Monday, May 8, 2023

Pulp Fantasy Library: The Seeker in the Fortress

Continuing with my tour of Manly Wade Wellman's tales of Kardios of Atlantis, we come to the fourth in the series, "The Seeker in the Fortress." Like its predecessors, this story first appeared in an anthology, in this case Heroic Fantasy, edited by Gerald W. Page and Hank Reinhardt and published by DAW in 1979. Also like its predecessors, the story takes a well-worn sword-and-sorcery plot – the beautiful princess held against her will by and in need of rescuing – and develops it in unexpected ways. This is, I think, where Wellman's genius lies and why the adventures of Kardios have entertained me far more than I had expected they would.

"The Seeker in the Fortress" opens, not with Kardios wandering into some new land or stumbling upon some odd situation but with the description of the titular fortress, which, as the reader soon learns, is the sanctum of a powerful wizard.

Trombroll the wizard had set his fortress in what had been a small, jagged crater, rather like an ornate stopper in the crumpled neck of a wineskin. Up to it on all sides came the tumbled, clotted lips of the cone. Above and within them it lodged, a sheaf of round towers with, on the tallest, a fluttering banner of red, purple and black. At the lowest center, where the fitted gray rocks of the walls fused with the jumbled gray rocks of the crater, stood a mighty double door of black metal. Slits in the towers seemed ready to rain point-blanketed missiles, smoking floods of boiling oil. In this distance rose greater heights, none close enough to command the fortress.

As a stylist, Wellman is nowhere near the equal of Howard, Leiber, or Vance, but he often pens passages like this, which are both evocative and nicely set the scene. 

Waiting outside Trombroll's fortress is Prince Feothro of Deribana, who "stood among his captains and councilors and shrugged inside his elegant armor." Coming to greet him is the wizard's herald, dressed "in elaborate ceremonial mail." The herald reminds the prince that his master is "supreme in magic" and that "the winds and the thunder fight his battles." Despite this bombast, Feothro remains unimpressed.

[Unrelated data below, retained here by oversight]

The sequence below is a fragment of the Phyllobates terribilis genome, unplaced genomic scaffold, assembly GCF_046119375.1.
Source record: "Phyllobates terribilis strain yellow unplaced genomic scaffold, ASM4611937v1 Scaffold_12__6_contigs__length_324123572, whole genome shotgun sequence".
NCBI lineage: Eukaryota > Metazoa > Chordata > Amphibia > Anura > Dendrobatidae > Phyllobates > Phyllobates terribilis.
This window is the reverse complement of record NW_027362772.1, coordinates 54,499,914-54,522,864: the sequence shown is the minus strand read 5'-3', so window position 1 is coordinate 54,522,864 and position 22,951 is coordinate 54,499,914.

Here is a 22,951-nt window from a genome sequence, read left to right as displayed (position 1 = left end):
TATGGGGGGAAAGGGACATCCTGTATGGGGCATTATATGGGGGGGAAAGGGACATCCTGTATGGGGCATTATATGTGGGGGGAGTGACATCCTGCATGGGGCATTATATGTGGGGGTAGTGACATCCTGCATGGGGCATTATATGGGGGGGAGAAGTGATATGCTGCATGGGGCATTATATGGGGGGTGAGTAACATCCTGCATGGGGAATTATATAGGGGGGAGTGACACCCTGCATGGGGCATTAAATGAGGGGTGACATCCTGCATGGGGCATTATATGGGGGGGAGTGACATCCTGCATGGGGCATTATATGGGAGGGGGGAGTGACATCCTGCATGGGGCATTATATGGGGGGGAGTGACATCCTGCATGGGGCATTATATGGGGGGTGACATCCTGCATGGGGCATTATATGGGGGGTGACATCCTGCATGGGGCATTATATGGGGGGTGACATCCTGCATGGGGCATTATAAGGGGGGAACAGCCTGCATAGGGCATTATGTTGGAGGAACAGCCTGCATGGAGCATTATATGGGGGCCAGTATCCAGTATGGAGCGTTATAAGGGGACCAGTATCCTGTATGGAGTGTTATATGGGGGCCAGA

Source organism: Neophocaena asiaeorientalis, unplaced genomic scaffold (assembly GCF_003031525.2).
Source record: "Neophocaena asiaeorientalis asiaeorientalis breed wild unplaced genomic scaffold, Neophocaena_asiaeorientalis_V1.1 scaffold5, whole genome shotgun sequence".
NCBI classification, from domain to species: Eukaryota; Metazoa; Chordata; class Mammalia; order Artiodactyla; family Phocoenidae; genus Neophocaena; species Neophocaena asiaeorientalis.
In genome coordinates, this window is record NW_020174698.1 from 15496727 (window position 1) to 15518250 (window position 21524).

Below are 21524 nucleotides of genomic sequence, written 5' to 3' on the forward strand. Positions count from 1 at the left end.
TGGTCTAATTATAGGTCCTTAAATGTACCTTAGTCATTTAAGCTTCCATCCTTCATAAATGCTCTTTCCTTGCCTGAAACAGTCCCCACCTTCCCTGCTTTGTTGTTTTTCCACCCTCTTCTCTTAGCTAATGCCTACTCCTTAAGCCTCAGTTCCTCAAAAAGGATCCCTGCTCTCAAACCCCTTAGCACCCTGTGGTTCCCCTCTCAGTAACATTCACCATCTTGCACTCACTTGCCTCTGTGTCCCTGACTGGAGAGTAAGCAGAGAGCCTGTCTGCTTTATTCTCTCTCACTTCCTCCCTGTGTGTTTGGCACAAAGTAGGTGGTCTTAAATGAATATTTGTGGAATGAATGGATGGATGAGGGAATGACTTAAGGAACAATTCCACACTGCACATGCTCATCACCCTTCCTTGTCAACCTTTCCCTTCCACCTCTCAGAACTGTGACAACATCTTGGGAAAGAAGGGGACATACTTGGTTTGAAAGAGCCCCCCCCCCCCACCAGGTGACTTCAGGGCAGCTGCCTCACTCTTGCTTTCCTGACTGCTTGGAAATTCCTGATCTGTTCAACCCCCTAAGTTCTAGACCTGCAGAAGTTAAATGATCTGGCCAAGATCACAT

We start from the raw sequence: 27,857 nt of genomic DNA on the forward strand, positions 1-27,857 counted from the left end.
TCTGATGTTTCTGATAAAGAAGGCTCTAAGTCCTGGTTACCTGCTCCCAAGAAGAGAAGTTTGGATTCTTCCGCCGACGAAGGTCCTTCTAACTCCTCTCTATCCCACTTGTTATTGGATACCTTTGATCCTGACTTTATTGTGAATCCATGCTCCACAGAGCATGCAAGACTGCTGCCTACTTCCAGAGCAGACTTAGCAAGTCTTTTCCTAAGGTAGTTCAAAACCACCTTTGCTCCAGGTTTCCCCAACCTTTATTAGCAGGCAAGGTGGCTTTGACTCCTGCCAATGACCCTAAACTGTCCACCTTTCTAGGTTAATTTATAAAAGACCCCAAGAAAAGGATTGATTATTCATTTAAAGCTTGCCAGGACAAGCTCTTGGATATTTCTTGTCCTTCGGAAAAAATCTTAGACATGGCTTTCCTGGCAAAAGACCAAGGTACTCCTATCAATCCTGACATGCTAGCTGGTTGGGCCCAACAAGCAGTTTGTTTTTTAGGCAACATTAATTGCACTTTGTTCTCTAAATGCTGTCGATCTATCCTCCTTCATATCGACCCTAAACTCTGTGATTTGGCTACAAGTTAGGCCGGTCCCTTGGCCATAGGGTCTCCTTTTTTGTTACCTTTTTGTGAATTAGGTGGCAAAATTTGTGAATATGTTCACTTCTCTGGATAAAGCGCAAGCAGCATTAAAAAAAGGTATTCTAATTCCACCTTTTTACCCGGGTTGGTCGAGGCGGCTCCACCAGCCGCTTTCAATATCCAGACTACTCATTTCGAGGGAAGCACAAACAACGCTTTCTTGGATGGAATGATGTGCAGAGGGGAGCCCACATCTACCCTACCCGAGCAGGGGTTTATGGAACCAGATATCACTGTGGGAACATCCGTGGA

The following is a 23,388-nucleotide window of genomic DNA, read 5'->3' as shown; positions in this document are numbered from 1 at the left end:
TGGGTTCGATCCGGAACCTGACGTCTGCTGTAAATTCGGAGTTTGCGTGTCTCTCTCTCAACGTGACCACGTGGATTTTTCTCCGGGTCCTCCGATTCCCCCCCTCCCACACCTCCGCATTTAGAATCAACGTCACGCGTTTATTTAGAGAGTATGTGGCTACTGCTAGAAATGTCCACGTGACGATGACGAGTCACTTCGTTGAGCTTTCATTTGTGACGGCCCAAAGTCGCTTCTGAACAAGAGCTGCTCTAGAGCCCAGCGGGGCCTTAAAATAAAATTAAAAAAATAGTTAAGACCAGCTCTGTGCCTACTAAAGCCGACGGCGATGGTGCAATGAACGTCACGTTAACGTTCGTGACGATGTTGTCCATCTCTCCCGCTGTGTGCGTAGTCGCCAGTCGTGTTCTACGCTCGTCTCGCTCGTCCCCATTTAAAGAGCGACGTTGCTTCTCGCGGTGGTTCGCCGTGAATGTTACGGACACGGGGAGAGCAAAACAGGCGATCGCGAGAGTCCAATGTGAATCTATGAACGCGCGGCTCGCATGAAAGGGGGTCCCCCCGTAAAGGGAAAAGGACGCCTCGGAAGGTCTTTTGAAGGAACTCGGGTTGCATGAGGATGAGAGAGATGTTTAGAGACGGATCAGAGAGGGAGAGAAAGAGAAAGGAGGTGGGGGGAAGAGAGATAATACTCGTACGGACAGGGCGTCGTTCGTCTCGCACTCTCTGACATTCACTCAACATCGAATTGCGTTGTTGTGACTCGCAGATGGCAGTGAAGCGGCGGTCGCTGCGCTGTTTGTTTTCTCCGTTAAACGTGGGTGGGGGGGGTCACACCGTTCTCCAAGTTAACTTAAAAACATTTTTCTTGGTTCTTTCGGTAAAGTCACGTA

"Trombroll has plagued the world long enough," returned Feothrro, sternly enough. "He threatens plague and famine, and demands tribute to hold them back. Tell him we've come to destroy him. These armies are the allied might of Deribana and Varlo, sworn to end Trombroll's reign of evil. Varlo's King Zapaun is as my father, has pledged his thrice lovely daughter, the Princess Yann, to be my consort. Let Trombroll come out and fight."

"Why should he?" inquired the herald. "We have wells of water, stores of provisions. And we also have that exemplary triumph of beauty, the Princess Yann herself."

"Princess Yann!" howled Feothro. "You lie!"

All looked aloft. Two guards were visible, escorting between them a slender figure in a bright red garment. Then all three drew back out of sight.

The herald then warns the prince and his assembled host that, should they attempt to storm the castle, "the unhappy princess will die an intricate death even now being invented for her." Feothro is incensed by this and looks to his advisors for a plan that might enable him to defeat Trombroll without bringing about the untimely death of his betrothed.

As if on cue, Kardios enters the story, having just been captured after "prowling here and there among the various commands." Initially, the prince believes him to be one of the wizard's spies, but he soon comes to understand that this Atlantean wanderer, known as "an adventurer among monsters," might offer a way to achieve his goals.  Kardios agrees, saying "Maybe I happened along in good time to help you." He tells Feothro not to attempt a siege; instead, he should allow Kardios to find a way into the wizard's fortress on his own to rescue Princess Yann. Though he threatens the Atlantean not to fail, Feothro nevertheless agrees and the story kicks off in high gear. 

The remainder of "The Seeker in the Fortress" is great fun, a rollicking pulp fantasy adventure, as Kardios encounters – and overcomes – one problem after another in his quest to free the imprisoned princess. The challenges Wellman sets before Kardios are varied and not all of them can be beaten through brute force or swordplay. Further, the Atlantean prefers less violent solutions when possible: "I don't kill unless I must," he explains to one of his defeated foes. It's an excellent change of pace from the earlier installments in the series, not to mention a terrific reminder of the utility of trickery and charm when sneaking into an evil wizard's lair. This is my favorite story of Kardios so far, not to mention one of the better sword-and-sorcery yarns I've read in some time and I highly recommend it.


  1. Heroic Fantasy is a great anthology.

  2. To me, the strength and weakness of these tales is that neither Kardios nor Wellman seem to take them very seriously. Kardios is mostly wryly bemused by the goings on, perhaps because they're so formulaic?

    Whereas Howard and Conan believe every word.